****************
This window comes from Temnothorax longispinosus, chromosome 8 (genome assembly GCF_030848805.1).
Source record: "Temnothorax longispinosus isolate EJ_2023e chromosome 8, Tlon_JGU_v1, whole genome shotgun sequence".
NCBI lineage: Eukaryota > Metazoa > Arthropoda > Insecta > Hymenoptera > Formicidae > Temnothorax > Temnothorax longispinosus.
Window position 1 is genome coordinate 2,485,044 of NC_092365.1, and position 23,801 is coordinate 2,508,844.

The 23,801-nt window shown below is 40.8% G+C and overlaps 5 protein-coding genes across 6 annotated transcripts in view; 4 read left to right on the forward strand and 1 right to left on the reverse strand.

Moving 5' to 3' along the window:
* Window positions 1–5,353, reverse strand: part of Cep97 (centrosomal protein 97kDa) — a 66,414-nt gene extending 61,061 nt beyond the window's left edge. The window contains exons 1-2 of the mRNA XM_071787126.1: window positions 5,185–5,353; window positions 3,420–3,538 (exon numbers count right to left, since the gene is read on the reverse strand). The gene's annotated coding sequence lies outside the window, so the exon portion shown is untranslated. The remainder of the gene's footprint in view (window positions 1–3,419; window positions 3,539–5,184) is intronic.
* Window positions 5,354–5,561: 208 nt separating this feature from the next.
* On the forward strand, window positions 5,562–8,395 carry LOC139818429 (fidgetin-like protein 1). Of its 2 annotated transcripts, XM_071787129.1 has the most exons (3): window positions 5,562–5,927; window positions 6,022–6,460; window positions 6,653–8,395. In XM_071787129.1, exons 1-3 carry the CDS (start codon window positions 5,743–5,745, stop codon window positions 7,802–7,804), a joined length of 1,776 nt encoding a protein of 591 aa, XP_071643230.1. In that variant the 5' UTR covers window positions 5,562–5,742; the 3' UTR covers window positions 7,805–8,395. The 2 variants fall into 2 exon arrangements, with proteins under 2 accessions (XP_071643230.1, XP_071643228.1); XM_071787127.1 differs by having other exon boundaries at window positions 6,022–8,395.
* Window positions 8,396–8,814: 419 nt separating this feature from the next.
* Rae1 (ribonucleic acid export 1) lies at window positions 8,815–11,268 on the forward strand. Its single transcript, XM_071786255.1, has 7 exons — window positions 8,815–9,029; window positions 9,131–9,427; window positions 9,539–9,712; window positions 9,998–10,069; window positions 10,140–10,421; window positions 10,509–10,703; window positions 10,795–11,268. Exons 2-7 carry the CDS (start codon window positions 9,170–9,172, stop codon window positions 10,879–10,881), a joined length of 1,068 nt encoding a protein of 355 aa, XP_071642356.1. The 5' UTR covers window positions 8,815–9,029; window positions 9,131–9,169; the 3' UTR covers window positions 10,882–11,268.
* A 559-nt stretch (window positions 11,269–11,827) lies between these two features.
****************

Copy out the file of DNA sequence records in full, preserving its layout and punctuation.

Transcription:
This window comes from Temnothorax longispinosus, chromosome 8 (genome assembly GCF_030848805.1).
Source record: "Temnothorax longispinosus isolate EJ_2023e chromosome 8, Tlon_JGU_v1, whole genome shotgun sequence".
NCBI lineage: Eukaryota > Metazoa > Arthropoda > Insecta > Hymenoptera > Formicidae > Temnothorax > Temnothorax longispinosus.
Window position 1 is genome coordinate 2,485,044 of NC_092365.1, and position 23,801 is coordinate 2,508,844.

The 23,801-nt window shown below is 40.8% G+C and overlaps 5 protein-coding genes across 6 annotated transcripts in view; 4 read left to right on the forward strand and 1 right to left on the reverse strand.

Moving 5' to 3' along the window:
* Window positions 1–5,353, reverse strand: part of Cep97 (centrosomal protein 97kDa) — a 66,414-nt gene extending 61,061 nt beyond the window's left edge. The window contains exons 1-2 of the mRNA XM_071787126.1: window positions 5,185–5,353; window positions 3,420–3,538 (exon numbers count right to left, since the gene is read on the reverse strand). The gene's annotated coding sequence lies outside the window, so the exon portion shown is untranslated. The remainder of the gene's footprint in view (window positions 1–3,419; window positions 3,539–5,184) is intronic.
* Window positions 5,354–5,561: 208 nt separating this feature from the next.
* On the forward strand, window positions 5,562–8,395 carry LOC139818429 (fidgetin-like protein 1). Of its 2 annotated transcripts, XM_071787129.1 has the most exons (3): window positions 5,562–5,927; window positions 6,022–6,460; window positions 6,653–8,395. In XM_071787129.1, exons 1-3 carry the CDS (start codon window positions 5,743–5,745, stop codon window positions 7,802–7,804), a joined length of 1,776 nt encoding a protein of 591 aa, XP_071643230.1. In that variant the 5' UTR covers window positions 5,562–5,742; the 3' UTR covers window positions 7,805–8,395. The 2 variants fall into 2 exon arrangements, with proteins under 2 accessions (XP_071643230.1, XP_071643228.1); XM_071787127.1 differs by having other exon boundaries at window positions 6,022–8,395.
* Window positions 8,396–8,814: 419 nt separating this feature from the next.
* Rae1 (ribonucleic acid export 1) lies at window positions 8,815–11,268 on the forward strand. Its single transcript, XM_071786255.1, has 7 exons — window positions 8,815–9,029; window positions 9,131–9,427; window positions 9,539–9,712; window positions 9,998–10,069; window positions 10,140–10,421; window positions 10,509–10,703; window positions 10,795–11,268. Exons 2-7 carry the CDS (start codon window positions 9,170–9,172, stop codon window positions 10,879–10,881), a joined length of 1,068 nt encoding a protein of 355 aa, XP_071642356.1. The 5' UTR covers window positions 8,815–9,029; window positions 9,131–9,169; the 3' UTR covers window positions 10,882–11,268.
* A 559-nt stretch (window positions 11,269–11,827) lies between these two features.